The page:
WW has acquired and relaunched an app called Kurbo, a weight loss app being aimed at children as young as eight.
Childhood obesity has been a major issue during the 21st century. Governments and parents alike have been trying to tackle and reduce it in a variety of different ways. Doing so is somewhat of a tightrope walk, though. As we attempt to help children live healthier lifestyles, we also don't want them to feel horrible about themselves and possibly even develop an eating disorder.
As adults, many of you reading this have probably used a weight-loss help to help you get in shape. What we hadn't considered until now is that someone would create an equivalent for children, but here we are. Earlier this week, Weight Watchers (now rebranded as WW) acquired and relaunched a weight loss app aimed at children as young as eight, reports TechCrunch.
The app has actually existed for a while. Its aim was to effectively give access to otherwise expensive information in relation to childhood obesity. It didn't track a child's weight and just used a color code system to let users know what foods are good and not so good. Those elements of the app have remained in place upon WW's acquisition, but it's the tweaks that have got parents up in arms.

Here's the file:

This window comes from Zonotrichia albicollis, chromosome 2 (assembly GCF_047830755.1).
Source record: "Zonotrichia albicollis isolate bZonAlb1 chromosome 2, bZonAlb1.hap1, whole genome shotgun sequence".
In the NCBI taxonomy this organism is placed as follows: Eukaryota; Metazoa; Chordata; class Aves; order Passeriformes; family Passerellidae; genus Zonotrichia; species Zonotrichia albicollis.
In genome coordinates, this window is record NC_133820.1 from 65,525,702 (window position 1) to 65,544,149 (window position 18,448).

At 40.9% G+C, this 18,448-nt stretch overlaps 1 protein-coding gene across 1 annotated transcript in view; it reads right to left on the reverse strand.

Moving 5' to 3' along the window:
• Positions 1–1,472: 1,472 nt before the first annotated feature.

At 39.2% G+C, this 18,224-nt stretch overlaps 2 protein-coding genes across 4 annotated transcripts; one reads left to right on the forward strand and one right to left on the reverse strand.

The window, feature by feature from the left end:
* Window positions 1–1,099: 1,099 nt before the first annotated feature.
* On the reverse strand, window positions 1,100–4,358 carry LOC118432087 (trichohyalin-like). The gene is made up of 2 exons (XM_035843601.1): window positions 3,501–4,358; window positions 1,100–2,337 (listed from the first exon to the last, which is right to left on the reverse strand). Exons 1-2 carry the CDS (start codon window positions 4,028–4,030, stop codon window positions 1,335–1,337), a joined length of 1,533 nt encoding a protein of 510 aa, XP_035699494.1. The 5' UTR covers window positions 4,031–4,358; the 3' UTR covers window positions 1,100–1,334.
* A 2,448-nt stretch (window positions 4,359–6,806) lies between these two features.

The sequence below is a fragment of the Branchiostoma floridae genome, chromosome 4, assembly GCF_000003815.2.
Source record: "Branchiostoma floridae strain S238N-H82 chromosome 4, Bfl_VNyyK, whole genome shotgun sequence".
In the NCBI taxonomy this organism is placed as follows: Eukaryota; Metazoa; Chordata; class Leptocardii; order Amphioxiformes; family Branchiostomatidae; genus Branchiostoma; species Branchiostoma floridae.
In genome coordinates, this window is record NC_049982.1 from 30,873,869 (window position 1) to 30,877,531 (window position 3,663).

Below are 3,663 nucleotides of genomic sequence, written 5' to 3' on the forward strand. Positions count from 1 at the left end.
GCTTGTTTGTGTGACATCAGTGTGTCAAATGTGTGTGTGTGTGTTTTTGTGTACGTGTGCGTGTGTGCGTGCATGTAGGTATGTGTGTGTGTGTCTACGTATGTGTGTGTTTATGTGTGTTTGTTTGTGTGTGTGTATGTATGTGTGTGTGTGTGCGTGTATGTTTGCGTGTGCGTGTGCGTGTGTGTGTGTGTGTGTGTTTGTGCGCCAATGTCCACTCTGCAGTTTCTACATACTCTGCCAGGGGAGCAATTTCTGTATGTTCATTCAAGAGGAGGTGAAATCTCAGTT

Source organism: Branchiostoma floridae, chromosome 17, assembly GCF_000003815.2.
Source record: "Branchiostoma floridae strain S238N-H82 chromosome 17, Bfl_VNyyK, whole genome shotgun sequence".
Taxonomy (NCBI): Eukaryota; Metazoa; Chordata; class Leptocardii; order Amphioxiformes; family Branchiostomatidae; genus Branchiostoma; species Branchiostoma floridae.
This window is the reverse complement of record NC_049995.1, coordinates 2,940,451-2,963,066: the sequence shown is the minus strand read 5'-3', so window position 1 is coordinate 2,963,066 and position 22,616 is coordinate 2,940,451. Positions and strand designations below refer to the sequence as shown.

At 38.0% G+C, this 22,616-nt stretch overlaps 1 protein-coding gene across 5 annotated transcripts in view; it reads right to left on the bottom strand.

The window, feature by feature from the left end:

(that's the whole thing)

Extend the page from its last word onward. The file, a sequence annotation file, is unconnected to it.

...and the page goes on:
The app will now allow children to track their weight, BMI, and even set themselves weight loss goals. This is where issues lie for adults, let alone children. Setting goals leads to the possibility of failure, and also going to extreme measures to hit those goals should they feel as if they need to. The app's Snapchat-style "tracking streaks" also aren't sitting well with parents.
Perhaps the biggest issue of all is the multitude of reasons why a teenager might experience sudden weight gain. It isn't always related to consuming more calories. It could be due to a hormone imbalance caused by puberty, or perhaps even a growth spurt. If a teenager stands on the scales and sees that they have gained weight, chances are those other potential reasons won't cross their mind, possibly placing them on a dangerous path.